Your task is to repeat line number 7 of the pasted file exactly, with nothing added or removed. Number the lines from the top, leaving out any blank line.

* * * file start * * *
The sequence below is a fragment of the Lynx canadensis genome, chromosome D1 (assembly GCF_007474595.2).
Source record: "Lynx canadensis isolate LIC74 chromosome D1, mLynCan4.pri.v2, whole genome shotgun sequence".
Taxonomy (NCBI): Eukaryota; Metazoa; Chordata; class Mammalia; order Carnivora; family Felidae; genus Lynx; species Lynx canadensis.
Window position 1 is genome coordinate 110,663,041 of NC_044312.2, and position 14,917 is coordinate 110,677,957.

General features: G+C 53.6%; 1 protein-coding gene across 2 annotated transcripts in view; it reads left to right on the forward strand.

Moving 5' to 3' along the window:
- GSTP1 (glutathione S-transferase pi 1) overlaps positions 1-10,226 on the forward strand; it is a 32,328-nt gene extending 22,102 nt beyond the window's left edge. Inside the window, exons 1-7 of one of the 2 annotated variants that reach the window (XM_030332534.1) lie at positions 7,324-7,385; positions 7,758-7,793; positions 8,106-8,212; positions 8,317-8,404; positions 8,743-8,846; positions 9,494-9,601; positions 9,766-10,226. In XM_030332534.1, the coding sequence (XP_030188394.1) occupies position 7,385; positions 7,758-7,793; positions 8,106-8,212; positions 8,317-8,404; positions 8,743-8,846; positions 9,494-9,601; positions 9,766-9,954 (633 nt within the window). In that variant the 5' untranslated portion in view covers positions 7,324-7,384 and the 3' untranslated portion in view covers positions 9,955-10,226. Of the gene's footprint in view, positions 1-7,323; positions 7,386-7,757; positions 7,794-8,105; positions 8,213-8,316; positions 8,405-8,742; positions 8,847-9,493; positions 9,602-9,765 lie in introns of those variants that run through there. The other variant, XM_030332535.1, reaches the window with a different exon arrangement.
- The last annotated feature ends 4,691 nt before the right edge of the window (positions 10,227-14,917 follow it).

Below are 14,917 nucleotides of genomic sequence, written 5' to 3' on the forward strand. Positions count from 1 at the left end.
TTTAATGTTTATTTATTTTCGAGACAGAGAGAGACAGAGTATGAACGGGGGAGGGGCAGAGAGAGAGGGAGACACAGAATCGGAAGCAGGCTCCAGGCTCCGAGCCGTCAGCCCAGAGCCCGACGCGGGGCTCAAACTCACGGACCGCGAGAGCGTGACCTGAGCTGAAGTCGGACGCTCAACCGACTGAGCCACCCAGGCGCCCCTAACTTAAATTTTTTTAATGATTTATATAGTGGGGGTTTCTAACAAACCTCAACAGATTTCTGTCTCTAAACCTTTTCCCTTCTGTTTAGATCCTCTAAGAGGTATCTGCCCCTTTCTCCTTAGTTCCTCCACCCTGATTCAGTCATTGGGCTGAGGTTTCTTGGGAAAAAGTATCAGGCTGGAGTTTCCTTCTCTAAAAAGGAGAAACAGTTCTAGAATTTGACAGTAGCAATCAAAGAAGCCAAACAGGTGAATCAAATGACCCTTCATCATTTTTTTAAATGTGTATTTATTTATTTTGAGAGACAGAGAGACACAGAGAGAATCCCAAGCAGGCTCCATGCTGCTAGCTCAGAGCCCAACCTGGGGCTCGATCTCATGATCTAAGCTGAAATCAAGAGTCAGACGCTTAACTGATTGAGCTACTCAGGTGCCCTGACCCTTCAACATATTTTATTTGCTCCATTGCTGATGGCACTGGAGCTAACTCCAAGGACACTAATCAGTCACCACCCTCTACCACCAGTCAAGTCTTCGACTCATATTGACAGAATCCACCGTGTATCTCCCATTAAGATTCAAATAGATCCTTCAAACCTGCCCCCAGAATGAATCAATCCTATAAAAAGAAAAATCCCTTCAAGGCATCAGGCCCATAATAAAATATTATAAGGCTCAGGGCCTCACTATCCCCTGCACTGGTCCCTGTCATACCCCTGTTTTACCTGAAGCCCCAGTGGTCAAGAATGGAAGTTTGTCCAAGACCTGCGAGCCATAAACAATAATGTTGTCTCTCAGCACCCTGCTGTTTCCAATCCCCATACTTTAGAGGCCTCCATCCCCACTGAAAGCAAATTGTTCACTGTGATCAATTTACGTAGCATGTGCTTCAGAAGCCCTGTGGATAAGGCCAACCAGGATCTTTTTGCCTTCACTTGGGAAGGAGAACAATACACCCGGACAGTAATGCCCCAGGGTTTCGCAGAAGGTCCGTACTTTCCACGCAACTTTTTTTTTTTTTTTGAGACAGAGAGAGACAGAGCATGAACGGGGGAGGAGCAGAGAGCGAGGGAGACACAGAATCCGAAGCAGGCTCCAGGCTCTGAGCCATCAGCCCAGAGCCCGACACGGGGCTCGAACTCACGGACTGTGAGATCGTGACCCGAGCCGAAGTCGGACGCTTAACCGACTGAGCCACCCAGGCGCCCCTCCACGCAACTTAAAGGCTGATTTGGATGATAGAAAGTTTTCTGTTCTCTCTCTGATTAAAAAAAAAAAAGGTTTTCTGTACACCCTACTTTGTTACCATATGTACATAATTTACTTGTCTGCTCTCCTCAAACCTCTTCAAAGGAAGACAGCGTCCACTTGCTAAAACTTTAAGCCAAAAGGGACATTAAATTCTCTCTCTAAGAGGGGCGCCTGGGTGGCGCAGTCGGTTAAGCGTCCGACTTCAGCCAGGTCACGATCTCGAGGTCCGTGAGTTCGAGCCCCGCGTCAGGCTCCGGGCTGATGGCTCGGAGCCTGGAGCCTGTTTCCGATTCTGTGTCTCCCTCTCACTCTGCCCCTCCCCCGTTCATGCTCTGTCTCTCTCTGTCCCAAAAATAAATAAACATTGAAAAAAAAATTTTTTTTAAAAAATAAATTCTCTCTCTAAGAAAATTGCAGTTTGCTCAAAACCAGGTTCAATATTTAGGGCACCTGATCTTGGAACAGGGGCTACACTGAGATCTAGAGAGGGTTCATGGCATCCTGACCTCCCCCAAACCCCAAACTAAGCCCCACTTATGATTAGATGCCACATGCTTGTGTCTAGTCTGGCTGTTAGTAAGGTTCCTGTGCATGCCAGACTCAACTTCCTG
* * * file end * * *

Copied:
- GSTP1 (glutathione S-transferase pi 1) overlaps positions 1-10,226 on the forward strand; it is a 32,328-nt gene extending 22,102 nt beyond the window's left edge. Inside the window, exons 1-7 of one of the 2 annotated variants that reach the window (XM_030332534.1) lie at positions 7,324-7,385; positions 7,758-7,793; positions 8,106-8,212; positions 8,317-8,404; positions 8,743-8,846; positions 9,494-9,601; positions 9,766-10,226. In XM_030332534.1, the coding sequence (XP_030188394.1) occupies position 7,385; positions 7,758-7,793; positions 8,106-8,212; positions 8,317-8,404; positions 8,743-8,846; positions 9,494-9,601; positions 9,766-9,954 (633 nt within the window). In that variant the 5' untranslated portion in view covers positions 7,324-7,384 and the 3' untranslated portion in view covers positions 9,955-10,226. Of the gene's footprint in view, positions 1-7,323; positions 7,386-7,757; positions 7,794-8,105; positions 8,213-8,316; positions 8,405-8,742; positions 8,847-9,493; positions 9,602-9,765 lie in introns of those variants that run through there. The other variant, XM_030332535.1, reaches the window with a different exon arrangement.